I was 49 years old, and I hadn’t had a mammogram in three years. I decided to get caught up. I went for the mammogram and, judging from the way the technician reacted to the image, I was pretty sure something needed further scanning. I had an ultrasound at another appointment. They sent the results to my primary doc, who told me I had cancer.
I got a breast MRI, and they found a second tumor in the same breast. The breast surgeon told me I also had all the signs of inflammatory breast cancer; my breasts were pinker than they should have been, and they were radiating heat.
I started chemo a month after the mammogram. The surgeon wanted to shrink the first tumor before surgery because it was large, and she also wanted to make sure the cancer hadn’t spread. Chemo was the most effective way to do it. I went for treatment every other week for five months, then had a bilateral mastectomy. When I recovered from that, I had 40 radiation treatments, one every weekday for eight weeks.
My treatment was intense because it was a very large tumor and there was the possibility of inflammatory breast cancer. Once I got through radiation, I had 52 weeks of Herceptin [a drug that targets the HER2 protein in some breast cancers], and I’ve been on tamoxifen [which blocks estrogen from causing cell mutations that could lead to cancer] for five years.
In September, I’ll have been cancer-free for seven years. But I’ve had minor–and major–side effects along the way. Some have been temporary, like nausea from chemo. My doctors managed to control that with anti-nausea medications.
Others are permanent. The first I really became aware of was neuropathy in my fingers and toes, which I still have to this day. I have tingling, numbness–my fingers and toes don’t feel right. I don’t take any medication for it, it’s just something I’m aware of and accept. I’m an accountant, so at first I was afraid I wasn’t going to be able to run a 10-key calculator. It was scary until I found out that I could.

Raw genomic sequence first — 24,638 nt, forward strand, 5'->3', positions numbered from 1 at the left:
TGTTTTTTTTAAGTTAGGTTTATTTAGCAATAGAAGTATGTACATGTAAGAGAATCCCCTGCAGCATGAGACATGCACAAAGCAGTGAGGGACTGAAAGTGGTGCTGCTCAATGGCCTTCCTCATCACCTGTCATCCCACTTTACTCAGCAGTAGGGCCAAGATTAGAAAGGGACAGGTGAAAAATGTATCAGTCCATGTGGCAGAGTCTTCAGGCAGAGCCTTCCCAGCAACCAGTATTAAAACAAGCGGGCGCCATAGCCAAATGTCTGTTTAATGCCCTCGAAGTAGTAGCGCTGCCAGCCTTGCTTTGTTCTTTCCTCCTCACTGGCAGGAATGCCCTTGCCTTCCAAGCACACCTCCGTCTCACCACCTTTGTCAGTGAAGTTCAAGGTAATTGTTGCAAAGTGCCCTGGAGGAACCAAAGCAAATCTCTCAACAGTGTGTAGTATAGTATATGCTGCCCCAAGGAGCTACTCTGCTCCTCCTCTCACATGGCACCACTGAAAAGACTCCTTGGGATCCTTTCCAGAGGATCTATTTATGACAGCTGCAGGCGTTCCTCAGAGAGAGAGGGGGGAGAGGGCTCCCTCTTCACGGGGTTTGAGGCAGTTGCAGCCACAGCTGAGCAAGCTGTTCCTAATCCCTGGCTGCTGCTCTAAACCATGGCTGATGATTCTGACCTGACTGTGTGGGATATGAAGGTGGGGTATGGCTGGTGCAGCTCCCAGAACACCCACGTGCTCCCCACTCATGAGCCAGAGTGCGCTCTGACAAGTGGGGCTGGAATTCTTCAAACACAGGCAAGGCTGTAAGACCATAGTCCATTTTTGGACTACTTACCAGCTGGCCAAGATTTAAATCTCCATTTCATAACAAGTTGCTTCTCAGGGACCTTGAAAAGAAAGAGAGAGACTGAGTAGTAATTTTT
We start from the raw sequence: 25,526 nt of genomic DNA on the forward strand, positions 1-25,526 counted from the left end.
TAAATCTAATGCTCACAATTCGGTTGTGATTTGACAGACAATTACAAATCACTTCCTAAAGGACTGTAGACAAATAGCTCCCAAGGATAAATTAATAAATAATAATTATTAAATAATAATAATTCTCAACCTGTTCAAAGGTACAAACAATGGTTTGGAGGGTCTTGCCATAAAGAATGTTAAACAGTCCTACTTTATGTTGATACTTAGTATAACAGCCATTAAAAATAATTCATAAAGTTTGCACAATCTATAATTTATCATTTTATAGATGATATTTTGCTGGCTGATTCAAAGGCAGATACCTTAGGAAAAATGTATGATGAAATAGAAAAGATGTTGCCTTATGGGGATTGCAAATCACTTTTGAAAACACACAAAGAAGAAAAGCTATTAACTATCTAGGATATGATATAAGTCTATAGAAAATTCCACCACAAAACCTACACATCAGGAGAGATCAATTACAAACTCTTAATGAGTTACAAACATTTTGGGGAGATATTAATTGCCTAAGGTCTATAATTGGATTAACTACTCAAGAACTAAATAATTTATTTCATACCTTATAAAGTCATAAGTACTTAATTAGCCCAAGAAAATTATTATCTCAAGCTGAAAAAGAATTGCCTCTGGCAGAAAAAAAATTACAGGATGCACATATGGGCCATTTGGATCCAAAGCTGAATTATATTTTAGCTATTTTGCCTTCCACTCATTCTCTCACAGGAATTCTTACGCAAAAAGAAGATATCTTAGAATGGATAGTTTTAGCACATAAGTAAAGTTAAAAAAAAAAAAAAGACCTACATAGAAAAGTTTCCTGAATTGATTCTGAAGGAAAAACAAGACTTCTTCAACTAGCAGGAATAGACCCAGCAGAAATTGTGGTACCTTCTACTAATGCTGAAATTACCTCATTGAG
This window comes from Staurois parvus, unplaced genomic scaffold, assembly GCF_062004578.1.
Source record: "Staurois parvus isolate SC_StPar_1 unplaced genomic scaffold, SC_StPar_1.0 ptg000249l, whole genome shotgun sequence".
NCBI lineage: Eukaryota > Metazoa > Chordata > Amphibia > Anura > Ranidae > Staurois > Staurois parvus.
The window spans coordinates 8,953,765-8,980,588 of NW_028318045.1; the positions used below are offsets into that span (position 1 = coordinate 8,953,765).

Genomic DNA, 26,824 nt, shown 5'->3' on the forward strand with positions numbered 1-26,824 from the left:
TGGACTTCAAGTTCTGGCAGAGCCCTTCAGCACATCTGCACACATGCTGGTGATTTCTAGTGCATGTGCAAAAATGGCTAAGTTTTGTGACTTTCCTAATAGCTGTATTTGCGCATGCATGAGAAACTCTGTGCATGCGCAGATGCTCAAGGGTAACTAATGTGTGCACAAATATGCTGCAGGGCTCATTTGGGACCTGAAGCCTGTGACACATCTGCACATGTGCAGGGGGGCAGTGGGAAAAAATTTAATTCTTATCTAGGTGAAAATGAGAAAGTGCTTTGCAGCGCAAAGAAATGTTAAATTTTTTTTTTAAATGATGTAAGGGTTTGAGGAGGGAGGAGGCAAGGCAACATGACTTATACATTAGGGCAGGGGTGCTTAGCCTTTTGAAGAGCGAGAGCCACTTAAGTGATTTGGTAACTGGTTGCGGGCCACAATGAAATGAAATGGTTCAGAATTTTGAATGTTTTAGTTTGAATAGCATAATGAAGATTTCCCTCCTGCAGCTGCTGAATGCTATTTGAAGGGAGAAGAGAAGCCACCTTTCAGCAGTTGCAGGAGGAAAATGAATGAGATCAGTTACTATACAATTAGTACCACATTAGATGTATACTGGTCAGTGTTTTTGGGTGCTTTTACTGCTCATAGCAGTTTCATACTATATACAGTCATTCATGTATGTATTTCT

Courtesy of the tamoxifen, about once a month or so, I get pain like a hot poker in the knuckles in my left hand. It only lasts a couple of minutes and then it stops, but it’s blinding pain.
When you start chemo, doctors tell you that your hair is going to fall out. You think it’s the hair on your head, forgetting that you have hair on other parts of your body. My nose kept running, and I realized I had lost all my nose hairs. On the bright side, I don’t have to shave my legs as often.
Because of the intense radiation, I couldn’t have the typical breast reconstruction surgery, so I ended up getting a Deep Inferior Epigastric Artery Perforator or DIEP flap. Basically, the surgeon takes tissue from your abdomen and makes breasts out of it. My surgery took more than 12 hours. I had a second surgery for refinements, and then another to actually rebuild the nipples.
“Chemo brain” has been an absolute nightmare. I had nearly a photographic memory before this all started. After the chemo, I looked at someone I knew I had known for 20 years at my church, and I had to apologize because I couldn’t remember their name. It’s so frustrating.
Since finishing chemo, my memory has returned to probably 98 to 99% of what it was, but every now and again I’ll still have an instance where I just have this block, and I attribute it to chemo brain. A couple of months ago, I started having chemo brain symptoms again, as well as fogginess, blurry vision, and headaches. I wasn’t able to do a simple math problem in my head that I normally would be able to do without a second thought. My brain just wasn’t functioning the way it normally does. My oncologist sent me for an MRI to make sure it wasn’t cancer in the brain, and fortunately it wasn’t. (The blurry eyes were from dry eye.)
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I had one other scare that the cancer had come back or spread. I put my hand on my chest and felt what I thought was a lump in my right breast, the one that had the cancer and is now basically abdominal tissue. I found out it was fat necrosis; the radiation was still killing tissue.
I get checked out every six months. I’m very aware of every ache and pain in my body. But I live every day to the fullest because tomorrow is not guaranteed.
Lora McCann is a member of the National Coalition for Cancer Survivorship’s Cancer Policy and Advocacy Team, which advocates to improve the delivery of cancer care for everyone impacted by cancer.